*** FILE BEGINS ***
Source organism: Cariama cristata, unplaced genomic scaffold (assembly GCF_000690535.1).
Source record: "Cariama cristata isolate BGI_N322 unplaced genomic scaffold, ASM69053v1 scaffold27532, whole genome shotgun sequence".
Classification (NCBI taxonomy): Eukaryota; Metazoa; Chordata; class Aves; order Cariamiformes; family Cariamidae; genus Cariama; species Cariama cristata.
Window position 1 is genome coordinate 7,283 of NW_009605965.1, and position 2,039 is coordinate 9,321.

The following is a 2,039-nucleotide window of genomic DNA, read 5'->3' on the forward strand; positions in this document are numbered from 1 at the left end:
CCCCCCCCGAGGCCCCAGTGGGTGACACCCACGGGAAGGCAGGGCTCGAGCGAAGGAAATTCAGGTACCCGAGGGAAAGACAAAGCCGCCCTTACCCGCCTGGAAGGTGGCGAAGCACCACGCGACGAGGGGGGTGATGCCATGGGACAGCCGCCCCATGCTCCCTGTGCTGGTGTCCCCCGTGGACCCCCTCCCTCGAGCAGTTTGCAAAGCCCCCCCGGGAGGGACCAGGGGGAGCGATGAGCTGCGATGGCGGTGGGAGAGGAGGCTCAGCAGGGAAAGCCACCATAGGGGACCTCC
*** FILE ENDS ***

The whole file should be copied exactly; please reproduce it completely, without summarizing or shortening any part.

Source organism: Cariama cristata, unplaced genomic scaffold (assembly GCF_000690535.1).
Source record: "Cariama cristata isolate BGI_N322 unplaced genomic scaffold, ASM69053v1 scaffold27532, whole genome shotgun sequence".
Classification (NCBI taxonomy): Eukaryota; Metazoa; Chordata; class Aves; order Cariamiformes; family Cariamidae; genus Cariama; species Cariama cristata.
Window position 1 is genome coordinate 7,283 of NW_009605965.1, and position 2,039 is coordinate 9,321.

The following is a 2,039-nucleotide window of genomic DNA, read 5'->3' on the forward strand; positions in this document are numbered from 1 at the left end:
CCCCCCCCGAGGCCCCAGTGGGTGACACCCACGGGAAGGCAGGGCTCGAGCGAAGGAAATTCAGGTACCCGAGGGAAAGACAAAGCCGCCCTTACCCGCCTGGAAGGTGGCGAAGCACCACGCGACGAGGGGGGTGATGCCATGGGACAGCCGCCCCATGCTCCCTGTGCTGGTGTCCCCCGTGGACCCCCTCCCTCGAGCAGTTTGCAAAGCCCCCCCGGGAGGGACCAGGGGGAGCGATGAGCTGCGATGGCGGTGGGAGAGGAGGCTCAGCAGGGAAAGCCACCATAGGGGACCTCC